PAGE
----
by Annah Rah
“Chinese, Japanese, dirty knees look at these,” goes an anthem innocently sung on grade school playgrounds during recess. Growing up as one of the few Asian kids in my elementary school classes, I felt attacked by that simple chant. When I confronted my classmates about their nursery rhyme, I could never come up with a good enough reason for my distress, so they sang on. And it was fine— it was, after all, just a silly rhyme. No harm was meant. In middle school, my most impressionable years, I let every Asian stereotype sink deep into my heart and brain and invade my body. I played the piano, I said math was my favorite subject, I prided myself in high standardized test scores. I didn’t think anything of or say anything about the backhanded remarks about my eyes which were “pretty big for an asian” or cast off my academic accomplishments as a part of me being Asian.
After 11 years of dealing with racism and discrimination in school veiled by the guise of a cheap compliment, I now know how to articulate and identify the unconscious demeaning of Asians. The problem faced by many Asian Americans lies in the “positive” stereotyping that ignores and invalidates Asian struggles and feelings of oppression.
“Asian Stereotypes can’t possibly be as harmful because they’re all positive.” This very thinking perpetuates and encourages a lack of consideration for the experiences of Asian Americans. Not only does it justify stereotyping of Asians, but it also ignores the negative effects and stereotypes that exist, raising issues such as self hatred and white fever. Our portrayal in American pop culture comes as the model minority: perfectly docile, hard working, respectful, and submissive. When stereotypes become an expectation, a dangerous line is crossed, forcing a blanket identity upon a widely diverse group of people.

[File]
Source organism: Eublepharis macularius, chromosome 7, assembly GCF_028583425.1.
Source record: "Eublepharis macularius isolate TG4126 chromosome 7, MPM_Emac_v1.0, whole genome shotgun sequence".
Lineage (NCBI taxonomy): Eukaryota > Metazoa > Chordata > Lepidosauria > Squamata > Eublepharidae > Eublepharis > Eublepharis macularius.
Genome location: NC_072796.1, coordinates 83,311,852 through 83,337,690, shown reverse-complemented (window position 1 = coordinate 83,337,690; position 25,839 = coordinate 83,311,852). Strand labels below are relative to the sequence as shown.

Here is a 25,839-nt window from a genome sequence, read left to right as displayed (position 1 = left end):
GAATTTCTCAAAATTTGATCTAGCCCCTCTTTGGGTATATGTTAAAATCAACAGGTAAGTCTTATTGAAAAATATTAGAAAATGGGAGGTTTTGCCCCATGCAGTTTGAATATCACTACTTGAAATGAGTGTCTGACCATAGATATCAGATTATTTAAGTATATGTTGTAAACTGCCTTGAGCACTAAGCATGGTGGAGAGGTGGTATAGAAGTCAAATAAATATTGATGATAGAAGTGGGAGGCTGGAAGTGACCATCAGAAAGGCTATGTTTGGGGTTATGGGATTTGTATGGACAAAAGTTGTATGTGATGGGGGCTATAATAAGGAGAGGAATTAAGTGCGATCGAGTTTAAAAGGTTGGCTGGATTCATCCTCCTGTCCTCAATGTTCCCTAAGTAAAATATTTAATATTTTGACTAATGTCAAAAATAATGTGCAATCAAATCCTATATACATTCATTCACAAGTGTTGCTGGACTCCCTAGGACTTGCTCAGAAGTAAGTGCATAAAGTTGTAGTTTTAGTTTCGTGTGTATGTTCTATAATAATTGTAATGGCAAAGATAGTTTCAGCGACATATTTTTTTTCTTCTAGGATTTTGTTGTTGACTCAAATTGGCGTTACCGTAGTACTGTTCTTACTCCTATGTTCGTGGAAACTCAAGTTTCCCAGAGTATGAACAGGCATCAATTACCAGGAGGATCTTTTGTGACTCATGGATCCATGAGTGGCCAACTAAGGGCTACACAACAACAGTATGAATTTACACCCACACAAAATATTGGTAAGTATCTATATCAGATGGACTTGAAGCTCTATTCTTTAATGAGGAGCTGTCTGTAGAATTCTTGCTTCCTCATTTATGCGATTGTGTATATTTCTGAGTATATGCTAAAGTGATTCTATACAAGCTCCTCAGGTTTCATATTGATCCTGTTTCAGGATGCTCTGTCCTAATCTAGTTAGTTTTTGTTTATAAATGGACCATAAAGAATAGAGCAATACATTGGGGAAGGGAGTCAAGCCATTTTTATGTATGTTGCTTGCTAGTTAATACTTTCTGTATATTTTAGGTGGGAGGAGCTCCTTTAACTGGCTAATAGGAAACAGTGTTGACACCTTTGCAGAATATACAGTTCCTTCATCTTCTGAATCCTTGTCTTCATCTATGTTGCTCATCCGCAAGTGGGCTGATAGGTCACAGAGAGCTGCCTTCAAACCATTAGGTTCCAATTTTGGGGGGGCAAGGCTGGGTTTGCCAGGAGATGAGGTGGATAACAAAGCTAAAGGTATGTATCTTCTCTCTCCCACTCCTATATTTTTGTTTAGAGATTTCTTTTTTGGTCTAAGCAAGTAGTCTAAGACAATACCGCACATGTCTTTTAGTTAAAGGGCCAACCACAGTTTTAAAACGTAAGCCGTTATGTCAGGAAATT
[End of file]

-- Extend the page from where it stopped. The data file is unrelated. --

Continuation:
Some foolishly declare that “model minority” is a genuine compliment to Asians, but the deeper undertones and connotations of the label alienate Asian Americans by driving a wedge between Asians and other minorities while still alienating them from white people. As a result of this uncomfortable limbo, Asian activism is silenced. Typically, the model minority images causes many Asians to feel an obligation to maintain a neutral, uninvolved and meek demeanor. A majority of Asians refrain from scenes of activism and are assumed to be silent bystanders. The model minority imposes an image of submission and almost inferiority upon Asian Americans and gives the stereotype a dangerous opportunity to become an expectation.
Additionally, academic stereotypes regarding Asians create additional pressures on Asian-Americans in academic professional settings. I remember being in middle school when I first heard the joke that an A- is the “Asian F.” While just a joke, it connects to a larger issue of society assuming academic excellence is the result of the “Asian Advantage,” which discounts Asian success as a product of a stereotypical portrayal and expectation.